In my attempt to get rid of everything now, instead of waiting mode, I am finding the things I treasure are not even worth anywhere what I thought they might be. I have a beautiful 1907 Mahogany Etsey grand piano with ivory keys and a new soundboard. I have not played it much since marrying six years ago, as my husband is much better than I am. I am a little embarrassed to play if he is around. I took lessons for several years, but my first love of music was the clarinet, so my left hand does not mind as well as my right. Trying to work them together doing different things with each hand is just not intuitive to me.
Growing up on a farm in Northern California, we were not poor, we were dirt poor. I never realized just how poor we were till I was an adult. My father worked two jobs and my mother was an elementary teacher. We lived in a house that had been passed down from my great grandmother. It was a very old house with no central heat, a cesspool behind the garage and the only bathroom where remodeling was started, but was never finished, so we had plywood countertops for years. The kitchen counter was rotted linoleum by the sink, but we had many wonderful family meals in the kitchen on our 1950’s now retro table. My mother played the piano, but my family could not afford lessons for me, so I did not have the opportunity to learn. My mother played for church and school as my grandparents had an old upright piano where she learned. I often wondered why I was not allowed to take lessons and play their piano, as they lived next door.
When I married the father of my three sons he supported my wanting to learn the piano and bought me a very nice upright piano, where two of my sons took lessons in Del Mar. We left the piano behind moving to the Northwest, with the promise when our gorgeous new home was complete we would buy a new grand piano. The house was designed with that in mind. For my fortieth birthday, and the year Fred died he bought me a beautiful black concert grand piano where all three boys and myself took private lessons. When I sold that house, as after he died, it was just too big (7000 square feet) I designed the next house with a separate area for that beautiful piano. It had been used by the Seattle Opera, so it was signed by the conductor of the orchestra and had “Lionel Hampton” casters. We had to hire a crane to get the piano to the second story conservatory for the piano. In hind sight it was not the best place for the piano, as it was in a very private space away from the main area of the house. I did practice every day for the years that we lived there; but since I had to go back to work full time to support my sons and I no longer took lessons. By then they were teenagers and could not be bothered with piano lessons.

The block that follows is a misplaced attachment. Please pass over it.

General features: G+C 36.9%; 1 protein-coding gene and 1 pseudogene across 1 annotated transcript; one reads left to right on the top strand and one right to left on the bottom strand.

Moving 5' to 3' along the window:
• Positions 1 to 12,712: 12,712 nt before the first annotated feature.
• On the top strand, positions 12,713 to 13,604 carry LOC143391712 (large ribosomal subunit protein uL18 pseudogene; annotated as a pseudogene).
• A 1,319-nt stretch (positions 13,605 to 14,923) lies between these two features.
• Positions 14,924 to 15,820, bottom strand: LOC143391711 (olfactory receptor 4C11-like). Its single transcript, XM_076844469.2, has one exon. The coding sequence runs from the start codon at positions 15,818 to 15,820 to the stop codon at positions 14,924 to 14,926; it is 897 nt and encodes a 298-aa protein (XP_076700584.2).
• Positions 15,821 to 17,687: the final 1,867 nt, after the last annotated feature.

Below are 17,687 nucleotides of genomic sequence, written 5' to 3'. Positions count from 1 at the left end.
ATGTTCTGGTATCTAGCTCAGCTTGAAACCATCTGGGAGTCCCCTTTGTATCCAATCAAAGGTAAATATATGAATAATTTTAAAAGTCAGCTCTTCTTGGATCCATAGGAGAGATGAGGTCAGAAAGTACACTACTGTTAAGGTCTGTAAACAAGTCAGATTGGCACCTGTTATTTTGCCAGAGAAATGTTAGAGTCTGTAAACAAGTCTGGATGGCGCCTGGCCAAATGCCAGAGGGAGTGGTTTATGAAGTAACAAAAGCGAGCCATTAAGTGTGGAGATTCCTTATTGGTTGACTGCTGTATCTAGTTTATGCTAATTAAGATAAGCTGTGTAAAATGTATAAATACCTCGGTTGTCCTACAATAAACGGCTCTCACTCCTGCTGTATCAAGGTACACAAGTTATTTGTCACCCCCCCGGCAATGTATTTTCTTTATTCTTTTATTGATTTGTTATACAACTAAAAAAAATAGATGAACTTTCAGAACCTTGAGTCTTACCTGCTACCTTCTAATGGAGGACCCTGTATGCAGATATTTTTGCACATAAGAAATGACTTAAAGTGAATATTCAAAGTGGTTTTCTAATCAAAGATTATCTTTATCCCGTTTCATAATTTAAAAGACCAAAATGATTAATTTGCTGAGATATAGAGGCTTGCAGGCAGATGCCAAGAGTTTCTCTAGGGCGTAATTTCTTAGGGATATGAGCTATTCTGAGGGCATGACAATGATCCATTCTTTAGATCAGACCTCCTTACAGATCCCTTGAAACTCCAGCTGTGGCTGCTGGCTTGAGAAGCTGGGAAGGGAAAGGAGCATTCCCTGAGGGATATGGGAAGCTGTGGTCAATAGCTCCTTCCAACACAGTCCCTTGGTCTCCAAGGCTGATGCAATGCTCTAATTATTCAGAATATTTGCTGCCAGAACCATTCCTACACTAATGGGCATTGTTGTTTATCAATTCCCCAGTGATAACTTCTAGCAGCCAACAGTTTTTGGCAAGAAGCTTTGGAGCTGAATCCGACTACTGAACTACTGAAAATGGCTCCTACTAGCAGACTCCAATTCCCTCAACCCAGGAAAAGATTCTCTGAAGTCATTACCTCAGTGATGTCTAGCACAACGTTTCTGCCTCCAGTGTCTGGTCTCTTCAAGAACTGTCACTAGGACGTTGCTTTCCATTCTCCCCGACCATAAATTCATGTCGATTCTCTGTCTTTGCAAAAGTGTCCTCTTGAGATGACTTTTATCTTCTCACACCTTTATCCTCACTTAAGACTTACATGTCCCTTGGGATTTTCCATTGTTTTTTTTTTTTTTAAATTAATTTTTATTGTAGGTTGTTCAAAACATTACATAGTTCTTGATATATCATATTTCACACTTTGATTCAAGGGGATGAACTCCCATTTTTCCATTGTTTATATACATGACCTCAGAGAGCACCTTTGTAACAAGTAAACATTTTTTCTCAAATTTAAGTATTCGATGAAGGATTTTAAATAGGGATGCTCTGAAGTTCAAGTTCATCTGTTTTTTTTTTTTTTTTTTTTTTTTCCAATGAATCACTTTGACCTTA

When my taxes grew and grew and grew and I decided it was time to make a change, I had to hire a bigger crane to move the piano. At the time I was not sure where I was going to move, so I put the piano in storage. I knew I would most likely never have a house with enough space for my beautiful fortieth birthday gift, so when I moved to my beach house I traded it in for the one I have today.
When I called the piano store where I purchased the Etsey grand, the owner informed me he had closed the store and works out of his garage. He told me pianos no longer sell well. He suggested I look on Ebay and see how many thousand pianos were offered for sale. It is sad that so many of the beautiful elegantly crafted and perfectly designed objects that were loved in the past are dismissed in today’s world. Not only are they unwanted, but if you happen to have them, many in the younger generation do not understand the significance they might have had in your life and think it is sill that you have not sold them for the “money”?
Now I guess I am going to keep it and when all the company of summer leaves, I may find somewhere to take piano lessons once again, as it is so relaxing. Maybe when my day comes, I will just donate all my beautiful things to a good cause, as I truly to do not want to burden my family with the bother of selling them. Ha Ha